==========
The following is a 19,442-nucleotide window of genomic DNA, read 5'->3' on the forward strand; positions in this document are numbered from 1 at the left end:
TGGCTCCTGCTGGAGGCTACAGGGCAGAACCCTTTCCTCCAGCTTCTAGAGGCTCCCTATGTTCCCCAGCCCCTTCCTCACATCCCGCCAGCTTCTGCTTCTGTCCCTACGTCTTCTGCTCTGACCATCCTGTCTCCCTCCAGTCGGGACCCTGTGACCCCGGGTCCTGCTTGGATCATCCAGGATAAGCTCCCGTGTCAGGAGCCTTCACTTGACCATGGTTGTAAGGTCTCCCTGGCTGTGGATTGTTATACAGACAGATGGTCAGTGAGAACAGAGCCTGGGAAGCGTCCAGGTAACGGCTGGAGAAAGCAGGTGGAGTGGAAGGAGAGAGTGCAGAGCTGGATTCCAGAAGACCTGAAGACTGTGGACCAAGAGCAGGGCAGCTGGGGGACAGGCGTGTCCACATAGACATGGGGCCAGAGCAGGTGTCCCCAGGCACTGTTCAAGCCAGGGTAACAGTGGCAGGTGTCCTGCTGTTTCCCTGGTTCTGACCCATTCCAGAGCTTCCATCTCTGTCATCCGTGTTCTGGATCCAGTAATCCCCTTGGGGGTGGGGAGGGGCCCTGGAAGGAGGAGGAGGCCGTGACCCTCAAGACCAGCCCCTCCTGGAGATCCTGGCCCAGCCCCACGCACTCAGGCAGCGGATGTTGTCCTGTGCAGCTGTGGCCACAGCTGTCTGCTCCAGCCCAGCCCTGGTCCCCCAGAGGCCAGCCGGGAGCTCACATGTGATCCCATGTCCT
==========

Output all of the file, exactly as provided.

The following is a 19,442-nucleotide window of genomic DNA, read 5'->3' on the forward strand; positions in this document are numbered from 1 at the left end:
TGGCTCCTGCTGGAGGCTACAGGGCAGAACCCTTTCCTCCAGCTTCTAGAGGCTCCCTATGTTCCCCAGCCCCTTCCTCACATCCCGCCAGCTTCTGCTTCTGTCCCTACGTCTTCTGCTCTGACCATCCTGTCTCCCTCCAGTCGGGACCCTGTGACCCCGGGTCCTGCTTGGATCATCCAGGATAAGCTCCCGTGTCAGGAGCCTTCACTTGACCATGGTTGTAAGGTCTCCCTGGCTGTGGATTGTTATACAGACAGATGGTCAGTGAGAACAGAGCCTGGGAAGCGTCCAGGTAACGGCTGGAGAAAGCAGGTGGAGTGGAAGGAGAGAGTGCAGAGCTGGATTCCAGAAGACCTGAAGACTGTGGACCAAGAGCAGGGCAGCTGGGGGACAGGCGTGTCCACATAGACATGGGGCCAGAGCAGGTGTCCCCAGGCACTGTTCAAGCCAGGGTAACAGTGGCAGGTGTCCTGCTGTTTCCCTGGTTCTGACCCATTCCAGAGCTTCCATCTCTGTCATCCGTGTTCTGGATCCAGTAATCCCCTTGGGGGTGGGGAGGGGCCCTGGAAGGAGGAGGAGGCCGTGACCCTCAAGACCAGCCCCTCCTGGAGATCCTGGCCCAGCCCCACGCACTCAGGCAGCGGATGTTGTCCTGTGCAGCTGTGGCCACAGCTGTCTGCTCCAGCCCAGCCCTGGTCCCCCAGAGGCCAGCCGGGAGCTCACATGTGATCCCATGTCCT